Delivery Capability

This concept refers to a political entity that for a particular objective and context, has Carrying Capacity and/or Responsibility.

Definition

The concept of Delivery Capability refers to a political entity that – for a particular objective and context – has Carrying Capacity and/or Responsibility.

The Reut Institute distinguishes between an entity that possesses Delivery Capability and a Partner, in that a Partner possesses Delivery Capability and also has "Will" and Legitimacy to pursue a shared political goal.

Background

The issues of whether Israel has a Partner and under what conditions Israel should negotiate with the Palestinians have been recurring themes in Israeli-Palestinian relations.

Factual input about Palestinian statements, decisions or actions provide insufficient value to Israeli decision-makers when they consider whether to engage the other party through negotiations in an Across-the-Table Strategy, as opposed to pursuing an Off-the-Table Strategy.

The Re'ut Institute offers a set of concepts and analysis that aspires to provide Israeli decision-makers with a conceptual framework in this regard (See the document: What Makes an Israeli-Palestinian Partner ship?).

The concept of Delivery Capability is founded on the two concepts of Carrying Capacity and Responsibility as follows:

  • Carrying Capacity – this concept refers to a party's ability to implement policies it wishes to pursue. It includes the following components:
  1. Material – availability of human, financial and other physical resources;
  2. Political – capacity of the top executive to stay in power, forge coalitions to pass decisions and required legislation,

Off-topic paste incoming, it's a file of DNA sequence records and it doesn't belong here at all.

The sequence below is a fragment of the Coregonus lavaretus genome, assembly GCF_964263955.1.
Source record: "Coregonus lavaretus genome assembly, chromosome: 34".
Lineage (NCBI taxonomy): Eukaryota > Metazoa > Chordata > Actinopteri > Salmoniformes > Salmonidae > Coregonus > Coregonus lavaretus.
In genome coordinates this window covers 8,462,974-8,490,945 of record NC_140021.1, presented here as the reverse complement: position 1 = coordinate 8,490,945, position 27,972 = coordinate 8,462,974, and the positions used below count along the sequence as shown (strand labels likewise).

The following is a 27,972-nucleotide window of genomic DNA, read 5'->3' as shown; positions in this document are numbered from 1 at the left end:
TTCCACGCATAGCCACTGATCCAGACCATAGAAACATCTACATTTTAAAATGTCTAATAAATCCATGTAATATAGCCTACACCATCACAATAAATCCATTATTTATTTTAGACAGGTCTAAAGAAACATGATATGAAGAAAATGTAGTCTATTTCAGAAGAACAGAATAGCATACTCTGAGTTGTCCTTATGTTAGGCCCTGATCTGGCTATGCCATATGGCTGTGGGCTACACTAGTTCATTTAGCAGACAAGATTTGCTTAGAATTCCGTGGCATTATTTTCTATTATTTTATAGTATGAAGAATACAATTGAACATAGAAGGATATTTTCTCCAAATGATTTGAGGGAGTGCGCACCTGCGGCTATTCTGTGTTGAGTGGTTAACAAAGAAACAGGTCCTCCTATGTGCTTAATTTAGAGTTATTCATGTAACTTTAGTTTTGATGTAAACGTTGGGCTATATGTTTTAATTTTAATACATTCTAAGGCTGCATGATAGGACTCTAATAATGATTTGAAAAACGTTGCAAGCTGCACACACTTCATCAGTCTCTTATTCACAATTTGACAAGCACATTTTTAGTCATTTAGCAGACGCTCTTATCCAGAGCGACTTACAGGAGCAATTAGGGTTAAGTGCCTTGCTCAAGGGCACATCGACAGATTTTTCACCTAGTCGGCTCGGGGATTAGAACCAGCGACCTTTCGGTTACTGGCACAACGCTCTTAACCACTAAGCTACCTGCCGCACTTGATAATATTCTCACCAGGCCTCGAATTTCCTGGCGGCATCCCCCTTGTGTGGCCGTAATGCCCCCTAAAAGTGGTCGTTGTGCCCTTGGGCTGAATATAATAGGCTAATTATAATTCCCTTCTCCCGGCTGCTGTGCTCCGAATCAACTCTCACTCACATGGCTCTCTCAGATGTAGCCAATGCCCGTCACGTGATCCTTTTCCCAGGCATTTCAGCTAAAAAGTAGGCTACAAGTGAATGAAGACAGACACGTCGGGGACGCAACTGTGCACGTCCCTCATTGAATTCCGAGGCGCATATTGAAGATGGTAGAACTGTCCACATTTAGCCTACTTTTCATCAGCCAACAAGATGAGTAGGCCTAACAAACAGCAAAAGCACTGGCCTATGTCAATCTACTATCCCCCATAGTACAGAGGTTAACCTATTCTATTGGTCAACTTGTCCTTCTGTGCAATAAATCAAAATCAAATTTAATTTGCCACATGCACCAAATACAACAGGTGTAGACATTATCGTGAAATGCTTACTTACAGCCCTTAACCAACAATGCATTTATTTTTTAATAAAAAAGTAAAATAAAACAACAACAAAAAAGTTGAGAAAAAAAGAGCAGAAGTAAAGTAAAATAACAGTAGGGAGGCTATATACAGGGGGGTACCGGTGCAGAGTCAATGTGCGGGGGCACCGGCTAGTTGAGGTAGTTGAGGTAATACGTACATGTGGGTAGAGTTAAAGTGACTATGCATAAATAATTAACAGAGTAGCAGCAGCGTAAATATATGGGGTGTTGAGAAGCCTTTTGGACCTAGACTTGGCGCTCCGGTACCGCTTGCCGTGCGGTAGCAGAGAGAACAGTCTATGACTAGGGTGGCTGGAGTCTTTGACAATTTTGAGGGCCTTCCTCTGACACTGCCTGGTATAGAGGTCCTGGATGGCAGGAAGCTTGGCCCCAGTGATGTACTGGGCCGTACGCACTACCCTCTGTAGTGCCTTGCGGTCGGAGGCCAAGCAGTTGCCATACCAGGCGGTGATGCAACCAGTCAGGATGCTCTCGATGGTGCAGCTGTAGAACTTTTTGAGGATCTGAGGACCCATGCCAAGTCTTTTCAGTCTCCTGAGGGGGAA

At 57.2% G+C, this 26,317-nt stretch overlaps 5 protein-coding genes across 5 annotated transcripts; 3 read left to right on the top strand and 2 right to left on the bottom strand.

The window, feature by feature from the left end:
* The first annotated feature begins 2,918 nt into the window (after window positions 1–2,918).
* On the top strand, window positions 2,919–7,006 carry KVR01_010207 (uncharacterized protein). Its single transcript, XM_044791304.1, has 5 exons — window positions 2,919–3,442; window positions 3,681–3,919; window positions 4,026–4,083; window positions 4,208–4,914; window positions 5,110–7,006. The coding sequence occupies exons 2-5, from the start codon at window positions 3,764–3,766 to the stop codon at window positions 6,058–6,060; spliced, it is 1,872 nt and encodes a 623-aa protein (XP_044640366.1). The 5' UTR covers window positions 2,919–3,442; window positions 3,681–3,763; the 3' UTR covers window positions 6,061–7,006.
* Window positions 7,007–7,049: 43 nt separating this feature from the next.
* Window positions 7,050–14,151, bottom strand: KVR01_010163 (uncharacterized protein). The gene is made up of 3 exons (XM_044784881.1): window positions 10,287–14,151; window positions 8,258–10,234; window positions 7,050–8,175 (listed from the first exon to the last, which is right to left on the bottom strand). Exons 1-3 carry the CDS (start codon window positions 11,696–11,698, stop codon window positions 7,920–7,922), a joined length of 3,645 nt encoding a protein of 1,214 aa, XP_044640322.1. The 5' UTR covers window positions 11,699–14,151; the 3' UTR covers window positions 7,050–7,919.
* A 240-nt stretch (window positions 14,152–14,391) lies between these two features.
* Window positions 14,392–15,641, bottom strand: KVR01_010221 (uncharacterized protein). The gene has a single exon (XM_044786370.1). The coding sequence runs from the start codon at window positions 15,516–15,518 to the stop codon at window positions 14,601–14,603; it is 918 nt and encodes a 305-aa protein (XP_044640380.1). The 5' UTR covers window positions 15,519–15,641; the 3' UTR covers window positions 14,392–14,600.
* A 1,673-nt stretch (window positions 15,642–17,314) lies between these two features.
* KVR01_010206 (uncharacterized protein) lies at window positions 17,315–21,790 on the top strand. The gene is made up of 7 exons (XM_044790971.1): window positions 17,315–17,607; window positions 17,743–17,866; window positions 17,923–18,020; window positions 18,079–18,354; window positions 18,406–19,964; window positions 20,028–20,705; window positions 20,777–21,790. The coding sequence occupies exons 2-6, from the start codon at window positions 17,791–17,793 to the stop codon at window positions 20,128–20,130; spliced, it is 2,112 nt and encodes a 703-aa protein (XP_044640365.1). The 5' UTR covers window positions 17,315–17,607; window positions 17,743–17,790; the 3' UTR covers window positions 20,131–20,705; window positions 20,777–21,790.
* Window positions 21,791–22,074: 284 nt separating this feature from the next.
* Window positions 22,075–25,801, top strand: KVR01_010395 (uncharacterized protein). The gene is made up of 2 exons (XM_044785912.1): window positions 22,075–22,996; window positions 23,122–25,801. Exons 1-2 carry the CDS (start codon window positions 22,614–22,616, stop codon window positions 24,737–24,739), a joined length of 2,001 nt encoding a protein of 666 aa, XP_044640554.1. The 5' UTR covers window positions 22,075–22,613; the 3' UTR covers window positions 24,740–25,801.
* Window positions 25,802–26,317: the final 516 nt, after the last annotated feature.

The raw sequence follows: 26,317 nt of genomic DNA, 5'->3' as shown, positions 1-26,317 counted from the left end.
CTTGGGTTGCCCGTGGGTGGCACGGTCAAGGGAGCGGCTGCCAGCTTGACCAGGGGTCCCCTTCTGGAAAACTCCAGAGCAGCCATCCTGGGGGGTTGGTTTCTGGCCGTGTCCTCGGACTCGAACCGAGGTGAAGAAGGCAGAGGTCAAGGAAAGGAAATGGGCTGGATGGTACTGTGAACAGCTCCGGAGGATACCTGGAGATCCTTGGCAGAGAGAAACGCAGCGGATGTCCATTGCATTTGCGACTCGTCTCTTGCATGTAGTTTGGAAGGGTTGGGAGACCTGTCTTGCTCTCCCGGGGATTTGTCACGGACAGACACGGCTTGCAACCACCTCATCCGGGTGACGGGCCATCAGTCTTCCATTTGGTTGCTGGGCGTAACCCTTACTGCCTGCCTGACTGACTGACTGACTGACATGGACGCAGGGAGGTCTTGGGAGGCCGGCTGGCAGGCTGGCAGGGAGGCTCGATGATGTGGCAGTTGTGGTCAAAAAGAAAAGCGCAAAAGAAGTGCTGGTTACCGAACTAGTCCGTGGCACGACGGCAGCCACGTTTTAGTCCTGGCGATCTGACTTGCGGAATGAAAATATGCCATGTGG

3. Constitutional and Judicial – capacity to ratify decisions of the executive branch and legislation in the judicial and constitutional institutions;
  4. Institutional - capacity of branches of government to coordinate planning, decision - making and implementation of policies;
  • Responsibility – This concept refers to duties of political entities arising from agreements or from international customs, norms and law.

For example,

  1. There has been a debate whether the Palestinian Authority has the Carrying Capacity to confront the radical factions and therefore has Delivery Capability. This debate focused on the material component (and Legitimacy) of the concept of Carrying Capacity, i.e. whether the PA has human resources to reign in Hamas and Islamic Jihad.
  2. There has been an internal Palestinian debate over whether the PA or the PLO is Responsible for conducting Palestinian foreign relations and therefore entitled to appoint ambassadors.1 This issue is significant to Israel as well, as it may impact which of the two entities will have the Delivery Capability for future negotiations.


1 Regular, Ha'aretz, 1/5/05 (in Hebrew).